A fun and learning site for (K6) kids and their adults
The Australian Capital Territory was established in 1911 within the borders of New South Wales as the site for the future national capital, Canberra.
Nearly 300 km from Sydney and 650 km from Melbourne, Canberra is a planned city laid out around an artificial lake.
The territory became self governing in 1989.
The Australian Capital Territory houses Canberra, Australia’s capital, built between Sydney and Melbourne in the early 20th century.
The federal district’s forest, farmland and nature reserves earn Canberra its nickname, the "Bush Capital.”
The city's focal point is Lake Burley Griffin, filled with sailboats and kayaks.
On opposite shores are the grand Australian War Memorial and the massive, strikingly modern Parliament House.
The ACT is bounded by the Goulburn-Cooma railway line in the east, the watershed of Naas Creek in the south, the watershed of the Cotter River in the west, and the watershed of the Molonglo River in the north-east.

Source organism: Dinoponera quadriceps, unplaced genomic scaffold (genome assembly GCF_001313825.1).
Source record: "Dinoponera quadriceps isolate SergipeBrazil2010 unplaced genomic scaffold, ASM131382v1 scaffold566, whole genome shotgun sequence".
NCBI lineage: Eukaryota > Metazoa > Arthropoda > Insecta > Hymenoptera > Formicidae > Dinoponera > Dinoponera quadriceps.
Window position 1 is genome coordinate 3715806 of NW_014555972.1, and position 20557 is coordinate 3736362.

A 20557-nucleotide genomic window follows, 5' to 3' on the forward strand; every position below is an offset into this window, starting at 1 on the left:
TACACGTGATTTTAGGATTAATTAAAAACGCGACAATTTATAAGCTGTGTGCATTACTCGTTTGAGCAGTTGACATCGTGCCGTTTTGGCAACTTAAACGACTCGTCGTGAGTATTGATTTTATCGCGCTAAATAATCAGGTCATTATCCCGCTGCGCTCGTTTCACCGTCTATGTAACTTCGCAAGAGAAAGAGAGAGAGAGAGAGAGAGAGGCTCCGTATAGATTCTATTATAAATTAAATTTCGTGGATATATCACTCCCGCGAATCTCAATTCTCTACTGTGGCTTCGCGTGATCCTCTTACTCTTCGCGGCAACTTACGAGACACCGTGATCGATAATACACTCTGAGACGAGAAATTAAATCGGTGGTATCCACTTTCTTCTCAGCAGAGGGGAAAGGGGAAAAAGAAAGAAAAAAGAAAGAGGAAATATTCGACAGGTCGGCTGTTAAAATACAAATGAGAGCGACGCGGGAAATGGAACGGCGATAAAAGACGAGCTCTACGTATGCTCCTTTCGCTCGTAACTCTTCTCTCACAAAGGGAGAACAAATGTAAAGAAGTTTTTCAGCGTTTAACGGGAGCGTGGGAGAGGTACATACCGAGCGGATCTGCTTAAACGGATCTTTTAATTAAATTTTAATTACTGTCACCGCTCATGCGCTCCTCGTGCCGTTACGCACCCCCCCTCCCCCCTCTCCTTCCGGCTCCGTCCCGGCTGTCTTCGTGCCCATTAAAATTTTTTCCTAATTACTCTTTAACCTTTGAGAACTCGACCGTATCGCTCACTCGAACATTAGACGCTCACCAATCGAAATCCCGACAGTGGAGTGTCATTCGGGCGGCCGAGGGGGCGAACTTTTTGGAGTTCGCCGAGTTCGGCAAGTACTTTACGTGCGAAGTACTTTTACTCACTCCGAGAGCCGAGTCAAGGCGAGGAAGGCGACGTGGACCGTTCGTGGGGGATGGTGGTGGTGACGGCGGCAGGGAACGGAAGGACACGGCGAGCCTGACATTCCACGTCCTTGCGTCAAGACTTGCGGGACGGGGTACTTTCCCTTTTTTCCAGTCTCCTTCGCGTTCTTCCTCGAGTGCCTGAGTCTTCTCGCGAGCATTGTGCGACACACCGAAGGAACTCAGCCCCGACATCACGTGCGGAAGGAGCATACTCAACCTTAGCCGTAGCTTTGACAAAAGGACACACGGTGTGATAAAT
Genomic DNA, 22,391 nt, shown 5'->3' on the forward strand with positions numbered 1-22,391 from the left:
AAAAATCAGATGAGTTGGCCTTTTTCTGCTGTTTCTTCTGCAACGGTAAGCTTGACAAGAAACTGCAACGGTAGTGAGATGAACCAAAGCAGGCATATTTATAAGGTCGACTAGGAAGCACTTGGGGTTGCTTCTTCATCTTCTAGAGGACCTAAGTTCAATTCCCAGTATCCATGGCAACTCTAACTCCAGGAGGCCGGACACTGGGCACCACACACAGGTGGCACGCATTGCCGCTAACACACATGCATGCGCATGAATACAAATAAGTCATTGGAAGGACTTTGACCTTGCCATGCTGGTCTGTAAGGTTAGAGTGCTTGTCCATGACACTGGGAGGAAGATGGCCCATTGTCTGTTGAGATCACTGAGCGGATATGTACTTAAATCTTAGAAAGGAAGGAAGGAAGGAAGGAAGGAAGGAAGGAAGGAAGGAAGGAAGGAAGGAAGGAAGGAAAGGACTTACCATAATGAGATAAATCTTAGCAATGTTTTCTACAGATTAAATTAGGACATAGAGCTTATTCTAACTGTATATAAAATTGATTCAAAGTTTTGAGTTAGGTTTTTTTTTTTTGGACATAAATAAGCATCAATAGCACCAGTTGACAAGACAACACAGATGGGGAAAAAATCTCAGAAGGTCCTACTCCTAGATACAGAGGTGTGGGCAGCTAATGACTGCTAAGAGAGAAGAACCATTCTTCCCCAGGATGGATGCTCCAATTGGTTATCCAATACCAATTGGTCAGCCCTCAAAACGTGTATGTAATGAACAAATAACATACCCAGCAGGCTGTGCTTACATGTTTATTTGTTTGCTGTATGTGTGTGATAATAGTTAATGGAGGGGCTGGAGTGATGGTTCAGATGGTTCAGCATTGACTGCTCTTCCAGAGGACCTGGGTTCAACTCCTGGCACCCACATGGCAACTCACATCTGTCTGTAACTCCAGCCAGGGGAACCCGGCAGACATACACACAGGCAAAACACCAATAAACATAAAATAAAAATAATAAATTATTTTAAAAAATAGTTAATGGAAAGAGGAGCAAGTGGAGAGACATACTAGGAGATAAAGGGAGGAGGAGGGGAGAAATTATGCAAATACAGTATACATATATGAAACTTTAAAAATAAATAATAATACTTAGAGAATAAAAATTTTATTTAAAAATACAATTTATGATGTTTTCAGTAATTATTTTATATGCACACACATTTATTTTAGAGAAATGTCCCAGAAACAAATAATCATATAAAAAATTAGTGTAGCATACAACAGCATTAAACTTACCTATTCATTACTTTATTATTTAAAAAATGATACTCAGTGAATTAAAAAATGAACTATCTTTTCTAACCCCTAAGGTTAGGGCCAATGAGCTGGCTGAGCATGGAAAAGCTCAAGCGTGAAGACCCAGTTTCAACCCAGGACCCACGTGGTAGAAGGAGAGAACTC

The ACT also has a small strip of territory around the southern end of the Beecroft Peninsula, which is the northern headland of Jervis Bay.
Apart from the city of Canberra, the Australian Capital Territory also contains agricultural land (sheep, dairy cattle, vineyards and small amounts of crops) and a large area of national park (Namadgi National Park), much of it mountainous and forested.
Small townships and communities located within the ACT include Williamsdale, Naas, Uriarra, Tharwa and Hall.
Tidbinbilla is a locality to the south-west of Canberra that features the Tidbinbilla Nature Reserve and the Canberra Deep Space Communication Complex, operated by the United States' National Aeronautics and Space Administration (NASA) as part of its Deep Space Network.